Jon Favreau did the unthinkable. Just over three years ago, the director of the first two Iron Man films, which grossed a collective $1.2 billion worldwide, decided to walk away from the Marvel cash cow. He’d just wrapped production on his latest mega-entertainment, Cowboys & Aliens, and sought a change of pace.
Open Road Films
As an avid consumer of cooking shows, even serving as a guest judge on Season 11 of Top Chef, the 47-year-old filmmaker was intrigued by the concept of the modern-day “chef-as-rock star.” So, in ten days, he cranked out a script about a once-renowned chef who’s fired from his lackluster restaurant and forced to start from scratch, selling Cubano sandwiches out of a food truck. He hadn’t felt a creative rush like that since he penned Swingers.
Lena Dunham mocked herself on a strong episode of 'Saturday Night Live.' But while the 'Girls' star showed off her body (duh), she could've showed a bit more range.
Can Lena Dunham act?
Dana Edelson/NBC, via Getty
That's the question many people—or at least this person—were wondering when the Girls star was announced as host of this week's Saturday Night Live. The question was never "Will Lena Dunham be funny?" We knew she would be. Dunham's particularly gifted, as we see in Girls, at delivering a good one-liner with the kind of soft slyness that lands a good SNL joke.
'Vessel' follows the Dutch physician who founded Women on Waves, which provides abortion services on a boat in international waters to women in countries with restrictive laws.
Protesters call it the “Ship of Death.”
Rebecca Gomperts, founder of the Dutch-based Women on Waves Foundation, gives a television interview beside the abortion ship Aurora, rechristened the Sea of Change, while docked in Dublin, June 15, 2001. (Paul McErlane / Reuters)
Since 2001, Women on Waves (WoW), a Dutch non-profit organization, has chartered a yacht to countries with restrictive abortion laws. It docks in places ranging from Ireland to Morocco, and women in desperate need of abortions board the ship (sometimes in disguise), sail into international waters, and undergo a medical abortion—a non-surgical pill that combines the drugs misoprostol and mifepristone. The whole operation is possible due to a loophole in international law whereby when on a vessel in international waters, the laws of the flagship country apply. Women on Waves boat is a Dutch ship, and in the Netherlands abortion is legal up to six-and-a-half weeks into a woman’s pregnancy.
Why the eager attractiveness of Jesus in the new movie ‘Son of God’ could be a major turn off, especially for a Jew.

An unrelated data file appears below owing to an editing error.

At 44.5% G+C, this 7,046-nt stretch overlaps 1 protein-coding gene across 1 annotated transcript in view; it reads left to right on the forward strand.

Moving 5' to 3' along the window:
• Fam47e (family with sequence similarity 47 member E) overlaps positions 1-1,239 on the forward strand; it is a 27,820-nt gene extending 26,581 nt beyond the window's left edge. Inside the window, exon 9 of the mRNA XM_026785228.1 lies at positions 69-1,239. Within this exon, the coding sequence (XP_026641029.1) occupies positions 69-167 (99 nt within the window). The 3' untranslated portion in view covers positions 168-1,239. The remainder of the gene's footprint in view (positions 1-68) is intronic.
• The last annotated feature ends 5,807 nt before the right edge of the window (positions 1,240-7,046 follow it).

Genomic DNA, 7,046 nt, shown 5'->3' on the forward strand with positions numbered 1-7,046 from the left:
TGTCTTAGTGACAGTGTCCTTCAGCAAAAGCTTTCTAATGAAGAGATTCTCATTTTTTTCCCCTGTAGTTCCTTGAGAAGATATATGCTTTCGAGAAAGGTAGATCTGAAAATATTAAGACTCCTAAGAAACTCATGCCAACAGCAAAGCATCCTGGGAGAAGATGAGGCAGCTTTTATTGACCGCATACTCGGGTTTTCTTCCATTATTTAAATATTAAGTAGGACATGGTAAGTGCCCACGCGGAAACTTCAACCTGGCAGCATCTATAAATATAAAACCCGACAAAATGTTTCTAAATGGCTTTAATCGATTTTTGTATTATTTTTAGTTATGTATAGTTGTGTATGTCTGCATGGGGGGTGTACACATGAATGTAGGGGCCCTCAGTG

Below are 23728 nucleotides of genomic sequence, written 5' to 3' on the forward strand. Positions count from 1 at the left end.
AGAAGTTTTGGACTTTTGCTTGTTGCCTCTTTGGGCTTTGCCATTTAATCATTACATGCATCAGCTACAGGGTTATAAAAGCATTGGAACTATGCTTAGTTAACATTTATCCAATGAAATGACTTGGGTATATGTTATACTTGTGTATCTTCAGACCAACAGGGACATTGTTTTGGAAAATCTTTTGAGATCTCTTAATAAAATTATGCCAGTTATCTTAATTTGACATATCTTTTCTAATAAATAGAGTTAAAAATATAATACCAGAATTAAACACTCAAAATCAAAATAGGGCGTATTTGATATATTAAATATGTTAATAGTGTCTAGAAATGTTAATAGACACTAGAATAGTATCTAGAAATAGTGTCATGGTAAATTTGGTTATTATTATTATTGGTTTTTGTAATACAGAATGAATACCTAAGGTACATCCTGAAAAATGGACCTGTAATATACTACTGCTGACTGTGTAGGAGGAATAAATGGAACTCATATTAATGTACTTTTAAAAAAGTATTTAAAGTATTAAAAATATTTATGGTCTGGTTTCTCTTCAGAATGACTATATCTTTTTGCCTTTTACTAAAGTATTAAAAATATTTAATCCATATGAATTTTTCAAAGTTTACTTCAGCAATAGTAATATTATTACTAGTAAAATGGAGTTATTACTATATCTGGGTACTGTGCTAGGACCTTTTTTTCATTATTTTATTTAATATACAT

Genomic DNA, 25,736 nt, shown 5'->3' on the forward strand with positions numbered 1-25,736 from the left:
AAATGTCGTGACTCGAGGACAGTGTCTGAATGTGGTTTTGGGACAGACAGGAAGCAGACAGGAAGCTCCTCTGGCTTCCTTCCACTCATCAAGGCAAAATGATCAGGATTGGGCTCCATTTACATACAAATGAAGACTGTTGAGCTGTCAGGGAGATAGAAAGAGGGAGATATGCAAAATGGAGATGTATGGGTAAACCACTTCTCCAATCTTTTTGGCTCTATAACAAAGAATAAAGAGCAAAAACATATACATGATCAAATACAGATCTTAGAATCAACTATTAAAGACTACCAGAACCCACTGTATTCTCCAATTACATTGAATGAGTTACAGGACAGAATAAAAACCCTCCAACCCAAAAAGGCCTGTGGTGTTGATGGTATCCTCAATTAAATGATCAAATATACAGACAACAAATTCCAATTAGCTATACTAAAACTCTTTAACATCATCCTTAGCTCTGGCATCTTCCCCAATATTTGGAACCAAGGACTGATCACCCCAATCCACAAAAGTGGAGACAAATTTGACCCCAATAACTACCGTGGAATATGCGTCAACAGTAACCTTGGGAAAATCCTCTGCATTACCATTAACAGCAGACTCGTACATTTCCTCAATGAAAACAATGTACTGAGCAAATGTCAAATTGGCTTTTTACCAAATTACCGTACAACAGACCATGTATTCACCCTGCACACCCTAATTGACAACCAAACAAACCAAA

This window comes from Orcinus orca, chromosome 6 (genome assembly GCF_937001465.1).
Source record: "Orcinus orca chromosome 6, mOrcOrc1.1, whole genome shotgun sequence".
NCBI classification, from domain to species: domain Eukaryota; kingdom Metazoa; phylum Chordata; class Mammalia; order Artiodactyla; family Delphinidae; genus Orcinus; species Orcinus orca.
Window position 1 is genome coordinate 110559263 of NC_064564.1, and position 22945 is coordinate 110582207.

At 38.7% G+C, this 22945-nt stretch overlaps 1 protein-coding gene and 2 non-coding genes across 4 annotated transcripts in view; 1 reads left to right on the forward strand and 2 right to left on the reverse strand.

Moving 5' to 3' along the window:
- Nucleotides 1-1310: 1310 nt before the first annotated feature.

Hello my name is Sara and I’m a Jew for Jesus. Not that kind of Jew for Jesus. (Cue audible sigh of relief from my mother.) More like the “Everything I Do, I Do it For Jesus” heart struck, Ryan Adams kind. The “I Only Have Eyes For Jesus” lovah-lovah kind. Why? For one simple and admittedly shallow reason: He’s hot. That’s right, Diogo Morgado, the actor who plays the The Chosen One in the new movie Son of God is one beautiful being—however almighty he may be. The silky, scraggly bedhead, the I-don’t-care facial scruff, the hazel eyes and the just-moist pouty lips—that’s what digs deep into my soul.
The film, which is the first of its kind in decades, also marks famed reality TV producer Mark Burnett’s first foray into scripted drama and follows the success of he and his wife Roma Downey’s hit series on the History Channel, The Bible, in which Mr. Hunka-Hunka-Burning-Love also starred.
The powerhouse married showrunners piloting ‘The Good Wife’ have been expertly calling the shots together for five seasons on broadcast TV’s most acclaimed show.
It’s been more than three decades since Robert and Michelle King, The Good Wife’s married showrunners, first intertwined their professional and personal lives. Back in 1983, when Robert moved to L.A. as an aspiring playwright, he made ends meet by working at FrontRunners, an athletic shoe store around the corner. There, he crossed paths with Michelle, a part-time coworker who was about to start her senior year at UCLA. “We met each other stocking the sock wall,” recalls Robert. They soon started dating, but “we kept our relationship secret,” Robert says. “We didn’t want to deal with the pressure of the office…” “The shoe world!” Michelle pipes in, laughing. Adds Robert, “We don’t keep it a secret now!”
As if they ever could. As the powerhouse creators and showrunners behind The Good Wife, broadcast TV’s most acclaimed show (and one of the best series on broadcast or cable), the couple has expertly calling the shots together for five seasons as Alicia Florrick (Julianna Marguiles) has navigated her tenuous marriage while rising through the ranks at Lockhart/Gardner, before leaving the firm this season in a blaze of glory to start her own practice. As The Good Wife returns March 9 after a two-month hiatus (to avoid the Olympics and a slew of other recent major Sunday night events, including the Super Bowl, Oscars, and Grammys), Robert, 54, and Michelle, 51, sat down with The Daily Beast to discuss how they’ve successfully pulled off being married to their job—and each other. “If it weren’t fun,” says Michelle, “we wouldn’t be doing it.”
So Much For Tech